A Thanksgiving walk through the neighborhood. Photo by Robert Steuteville.

Thanksgiving and the magic of community

This holiday is about places and people and memory, and that has an impact on how we build and experience cities and towns.

To me, Thanksgiving smells of cool gray skies, bare trees, decaying leaves, and an old town in Connecticut. That’s where we spent many Thanksgivings when I was a child—at the 19th Century house of an aunt and uncle. 

We always went for a walk—several walks—the older and younger ones together with history around us. We talked, revisited family stories, and absorbed the town by osmosis. In a world where people tend to drive on busy highways, walks can be inspirational. They tend to restore a collective memory, and that is a foundation of urbanism.

Architect Steve Mouzon tells the story of a 1980 walk in a small town of Alabama with his wife, Wanda, and sister, that changed their lives. Mouzon, author of The Original Green, has spent a career in the New Urbanism and his sister, urban designer Susan Henderson, is an accomplished urbanist and a board member of CNU. The house where the family gathered was located in a typical suburb. They needed a place to burn off the mashed potatoes and turkey—so they went to the historic town called Mooresville for the afternoon.

An architectural student at the time, Mouzon realized that a town built without architects can be better than anything that had been designed in recent decades using the latest technology and architectural theories. All three have since dedicated much of their working lives to seek ways to re-create the magic that they experienced the day after Thanksgiving nearly 40 years ago. 

Another Thanksgiving, in 1995, changed my life. My story takes place in a town in Pennsylvania called Mechanicsburg where my sister lived. I had been noticing something similar to Mouzon for a decade or so. I was a journalist in the trade publishing field, and I tried to convince my boss to start a publication on the very new trend of New Urbanism. That conversation went nowhere, and on that Thanksgiving I decided to launch a publication myself. I called it New Urban News and over the weekend I wrote an eight-page business plan that turned out to be about 90 percent wrong. Some of that 90 percent was underestimating the demand for news on this trend. I got to work, and by April of 1996 I had my first issue printed in time for CNU IV in Charleston, where I signed the Charter of the New Urbanism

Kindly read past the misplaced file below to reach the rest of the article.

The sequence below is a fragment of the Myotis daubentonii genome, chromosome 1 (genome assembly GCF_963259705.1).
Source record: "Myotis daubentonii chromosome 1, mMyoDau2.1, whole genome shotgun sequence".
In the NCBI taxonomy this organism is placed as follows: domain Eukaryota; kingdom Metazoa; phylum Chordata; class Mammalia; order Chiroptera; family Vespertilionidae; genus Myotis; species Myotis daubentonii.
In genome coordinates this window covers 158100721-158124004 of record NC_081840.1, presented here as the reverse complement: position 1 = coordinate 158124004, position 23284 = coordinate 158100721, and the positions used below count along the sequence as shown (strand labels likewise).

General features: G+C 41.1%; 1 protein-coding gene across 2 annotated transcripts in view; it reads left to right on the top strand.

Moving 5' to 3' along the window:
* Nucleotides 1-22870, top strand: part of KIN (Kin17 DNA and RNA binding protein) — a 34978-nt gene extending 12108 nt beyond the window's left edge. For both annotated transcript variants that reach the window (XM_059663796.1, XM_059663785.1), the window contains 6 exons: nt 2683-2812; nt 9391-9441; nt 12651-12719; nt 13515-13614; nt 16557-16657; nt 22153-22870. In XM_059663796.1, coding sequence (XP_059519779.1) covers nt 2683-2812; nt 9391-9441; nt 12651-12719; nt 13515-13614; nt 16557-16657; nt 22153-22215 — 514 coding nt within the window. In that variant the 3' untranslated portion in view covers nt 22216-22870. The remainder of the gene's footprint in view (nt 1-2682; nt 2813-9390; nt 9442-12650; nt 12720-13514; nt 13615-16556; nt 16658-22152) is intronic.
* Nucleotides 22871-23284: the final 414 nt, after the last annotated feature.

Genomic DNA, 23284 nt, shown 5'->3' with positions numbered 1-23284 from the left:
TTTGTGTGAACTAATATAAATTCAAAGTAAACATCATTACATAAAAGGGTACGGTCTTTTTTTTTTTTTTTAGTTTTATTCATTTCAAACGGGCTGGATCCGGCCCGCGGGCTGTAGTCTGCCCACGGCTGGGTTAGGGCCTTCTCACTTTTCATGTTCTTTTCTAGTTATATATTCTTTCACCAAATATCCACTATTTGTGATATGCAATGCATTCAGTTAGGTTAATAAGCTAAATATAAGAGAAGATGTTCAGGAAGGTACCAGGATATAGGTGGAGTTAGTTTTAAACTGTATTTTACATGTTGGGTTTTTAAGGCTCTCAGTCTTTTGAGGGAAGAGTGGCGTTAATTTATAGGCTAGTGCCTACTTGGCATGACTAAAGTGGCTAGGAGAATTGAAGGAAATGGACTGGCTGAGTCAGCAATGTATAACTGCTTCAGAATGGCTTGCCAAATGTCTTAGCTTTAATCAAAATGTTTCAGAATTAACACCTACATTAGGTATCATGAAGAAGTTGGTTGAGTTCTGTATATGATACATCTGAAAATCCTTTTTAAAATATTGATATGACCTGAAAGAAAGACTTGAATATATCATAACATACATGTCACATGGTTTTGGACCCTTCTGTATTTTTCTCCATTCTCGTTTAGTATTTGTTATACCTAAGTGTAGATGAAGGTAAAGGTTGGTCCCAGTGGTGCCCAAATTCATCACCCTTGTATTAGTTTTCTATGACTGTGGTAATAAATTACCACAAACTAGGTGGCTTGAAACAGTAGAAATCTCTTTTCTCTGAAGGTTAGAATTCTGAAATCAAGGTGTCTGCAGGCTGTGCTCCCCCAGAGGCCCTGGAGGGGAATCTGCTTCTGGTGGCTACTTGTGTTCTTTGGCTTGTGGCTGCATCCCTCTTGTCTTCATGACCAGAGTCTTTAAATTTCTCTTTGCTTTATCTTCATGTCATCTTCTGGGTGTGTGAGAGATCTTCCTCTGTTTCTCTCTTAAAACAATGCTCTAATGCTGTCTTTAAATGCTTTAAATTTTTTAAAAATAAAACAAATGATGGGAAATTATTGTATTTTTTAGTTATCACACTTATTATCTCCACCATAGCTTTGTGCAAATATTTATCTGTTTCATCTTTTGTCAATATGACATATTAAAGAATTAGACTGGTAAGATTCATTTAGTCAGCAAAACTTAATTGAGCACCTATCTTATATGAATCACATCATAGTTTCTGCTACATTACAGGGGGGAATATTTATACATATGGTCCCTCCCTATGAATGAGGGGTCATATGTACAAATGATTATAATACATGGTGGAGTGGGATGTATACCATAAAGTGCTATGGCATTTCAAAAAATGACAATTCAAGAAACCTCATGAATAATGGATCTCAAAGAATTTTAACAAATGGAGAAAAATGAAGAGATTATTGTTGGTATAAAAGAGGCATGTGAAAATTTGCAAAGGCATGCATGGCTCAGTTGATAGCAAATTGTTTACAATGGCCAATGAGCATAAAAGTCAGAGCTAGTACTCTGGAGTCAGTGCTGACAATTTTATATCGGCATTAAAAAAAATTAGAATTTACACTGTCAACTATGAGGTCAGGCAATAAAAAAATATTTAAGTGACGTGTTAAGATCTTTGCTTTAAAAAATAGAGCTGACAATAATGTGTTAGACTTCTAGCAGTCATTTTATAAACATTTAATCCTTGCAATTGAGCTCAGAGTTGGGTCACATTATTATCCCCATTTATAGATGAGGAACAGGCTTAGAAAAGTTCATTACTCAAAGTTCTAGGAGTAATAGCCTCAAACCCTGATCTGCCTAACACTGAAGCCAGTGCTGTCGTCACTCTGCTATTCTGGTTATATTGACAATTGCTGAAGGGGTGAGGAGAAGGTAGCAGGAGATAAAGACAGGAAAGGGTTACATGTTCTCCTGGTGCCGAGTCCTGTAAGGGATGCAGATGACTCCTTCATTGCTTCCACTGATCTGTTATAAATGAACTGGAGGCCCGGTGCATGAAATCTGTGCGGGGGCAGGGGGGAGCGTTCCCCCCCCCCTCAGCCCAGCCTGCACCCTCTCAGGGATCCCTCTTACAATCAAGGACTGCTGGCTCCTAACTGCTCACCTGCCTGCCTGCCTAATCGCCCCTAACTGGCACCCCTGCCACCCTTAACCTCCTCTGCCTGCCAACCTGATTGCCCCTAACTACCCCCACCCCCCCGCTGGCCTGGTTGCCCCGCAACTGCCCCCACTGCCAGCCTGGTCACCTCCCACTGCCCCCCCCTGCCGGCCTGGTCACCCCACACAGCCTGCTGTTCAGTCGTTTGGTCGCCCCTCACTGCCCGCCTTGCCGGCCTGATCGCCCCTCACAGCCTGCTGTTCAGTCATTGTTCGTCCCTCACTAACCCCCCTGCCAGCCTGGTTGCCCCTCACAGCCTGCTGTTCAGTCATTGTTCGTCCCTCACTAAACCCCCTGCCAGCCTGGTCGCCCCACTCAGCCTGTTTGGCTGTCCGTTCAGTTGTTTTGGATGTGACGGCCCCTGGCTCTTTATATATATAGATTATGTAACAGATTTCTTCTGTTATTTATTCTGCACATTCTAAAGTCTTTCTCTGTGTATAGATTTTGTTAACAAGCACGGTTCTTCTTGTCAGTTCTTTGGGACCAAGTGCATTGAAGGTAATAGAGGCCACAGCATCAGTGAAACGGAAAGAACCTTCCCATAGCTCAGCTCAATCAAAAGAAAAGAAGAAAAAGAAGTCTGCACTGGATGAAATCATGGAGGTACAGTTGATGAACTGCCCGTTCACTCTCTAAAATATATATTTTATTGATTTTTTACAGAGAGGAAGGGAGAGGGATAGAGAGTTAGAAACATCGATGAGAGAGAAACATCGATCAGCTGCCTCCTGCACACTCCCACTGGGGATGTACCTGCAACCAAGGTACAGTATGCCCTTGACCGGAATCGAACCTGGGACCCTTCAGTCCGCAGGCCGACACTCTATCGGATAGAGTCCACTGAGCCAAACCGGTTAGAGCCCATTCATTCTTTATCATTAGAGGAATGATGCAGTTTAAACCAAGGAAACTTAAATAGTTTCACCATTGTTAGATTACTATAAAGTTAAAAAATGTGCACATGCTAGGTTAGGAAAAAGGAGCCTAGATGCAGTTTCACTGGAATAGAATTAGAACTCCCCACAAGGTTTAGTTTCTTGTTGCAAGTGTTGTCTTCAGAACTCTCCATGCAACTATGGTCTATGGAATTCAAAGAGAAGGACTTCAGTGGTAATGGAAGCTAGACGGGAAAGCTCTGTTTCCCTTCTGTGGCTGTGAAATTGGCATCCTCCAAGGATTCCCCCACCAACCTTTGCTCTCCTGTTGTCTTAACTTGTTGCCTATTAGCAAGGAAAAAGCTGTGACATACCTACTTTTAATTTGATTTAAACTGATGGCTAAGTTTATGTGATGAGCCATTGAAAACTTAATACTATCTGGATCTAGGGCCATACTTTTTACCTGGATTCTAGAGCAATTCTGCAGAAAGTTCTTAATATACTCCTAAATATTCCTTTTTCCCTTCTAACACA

Like the Mouzons and Henderson and thousands of CNU members and fellow travelers, I’ve experienced a profound shift in my life’s work. I am grateful to participate in this movement that has changed the shape of the built environment in America and other parts of the world. And I am thankful for that Thanksgiving when the idea flew into my head.

That and so many other memories come to mind this time of year. Too often, we tend to forget what is important. For several generations in the second half of the 20th Century, we forgot about neighborhoods and communities and the art of how they come together. In many ways, the Charter is an act of memory. Here’s how it begins:

We stand for the restoration of existing urban centers and towns within coherent metropolitan regions, the reconfiguration of sprawling suburbs into communities of real neighborhoods and diverse districts, the conservation of natural environments, and the preservation of our built legacy.

The word “legacy” implies something that is given—which is half of the holiday this week. The other half is to be grateful. We can be thankful for our families, and friends, and the cities and towns that nurture our lives and have survived the centuries, including the damaging eras of conventional suburban development and urban renewal. Many of us will be gathering in such places. Or, even if we are not—we can find a place nearby where we can walk. It may be a Main Street, a town, a neighborhood in a city—or even a new urban center. In the last four decades, many have been built as America recovers its collective memory of placemaking.

And Thanksgiving is the most reflective of holidays. All we have to do is spend time with family and close friends, and eat. Even as we enjoy the mashed potatoes, let’s not forget to take a walk before or after. It gives us time to think, and perhaps remember something we take for granted.

For example, home is more than a building. It’s also a street, block, neighborhood, and a community. It’s a place where multiple families can meet in the public realm and work off excess calories as they catch up on personal and family news. While we are walking, we may get an idea that changes our lives and our communities.

And if you go someplace you love this holiday, stop and feel the magic. Notice the streets, architecture, public places, the people, and the landscape. Breathe it in. That magic creates ripples, one to another and down through the years. The communities we build are the water.

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